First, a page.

trattamento con la tecnologia più diffusa (SFS-h) prevede circa 4
m2 per abitante per il trattamento di un’acqua mista e circa 2 m2
per abitante per il trattamento delle sole acque grigie. I costi di
realizzazione degli impianti sono stimabili in:
FW 40 € m2
SFS-h 100 € m2
SFS-v 120 € m2
Cheonggye Stream in downtown Seoul
An elevated highway had been built through Seoul in 1976 as a way to boost economic
prospects in a low-lying area which had become a slum. In 2003, the city's mayor proposed to
remove the freeway and and turn the site into green space, which also required naturalizing the
creek that once ran there.
Not only has the greenway become a well-loved part of the city, it has proven to benefit the city in
many different ways. The temperature of the inner city has dropped several degrees, and birds,
fish and other wildlife have returned to the urban core. Also, since the freeways were removed,
fewer people are driving into the city, choosing to take public transit or other options.
Life beneath the asphalt
What was built in Seoul, Korea, in the 1960s as the road to efficiency, became a
health and safety hazard for the people of the city. The decision to dismantle an
elevated highway and a buried polluted sewer was based on the expense of
adding reinforcement and ongoing maintenance. What began as a question of
cost evolved into a question of value. Cheonggyecheon River has been
transformed from traffic corridor into people-friendly destination. Seoul has been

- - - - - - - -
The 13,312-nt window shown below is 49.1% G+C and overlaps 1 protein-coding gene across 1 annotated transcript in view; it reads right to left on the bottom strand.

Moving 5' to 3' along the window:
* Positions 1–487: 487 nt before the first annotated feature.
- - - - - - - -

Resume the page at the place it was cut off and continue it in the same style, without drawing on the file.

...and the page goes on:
reunited with its past history, its present culture and its future market.
Flussbad, Realities:United, Bronze Global Holcim Award 2012, Gold European Holcim
The Spree River splits in two in the heart of Berlin and flows
around the touristy museum island. After the Berlin Wall came
down, there was a huge influx of residents and open space
has decreased significantly. This new pool would provide
space for leisure and recreation with an even greater
bonus of cleaning up the city’s water through natural
methods. The beginning portion of the canal would be filled
with reed beds and subsurface sand bed filters. After 780
meters of filtration, the water would be sufficiently clean for
people to be in it, and the sides of the canal would be
converted into stairs to provide access to the water. Incoming
drainages would be diverted to the river to maintain the water
quality of the pool. Bridges, landings, and decks would offer
space to relax and watch the activity. The new pool would be
745 meters long, with specific areas cordoned off for laps, free
swim, and even boating. Next to the pool, a new locker and
shower facility would be built to support the water activities.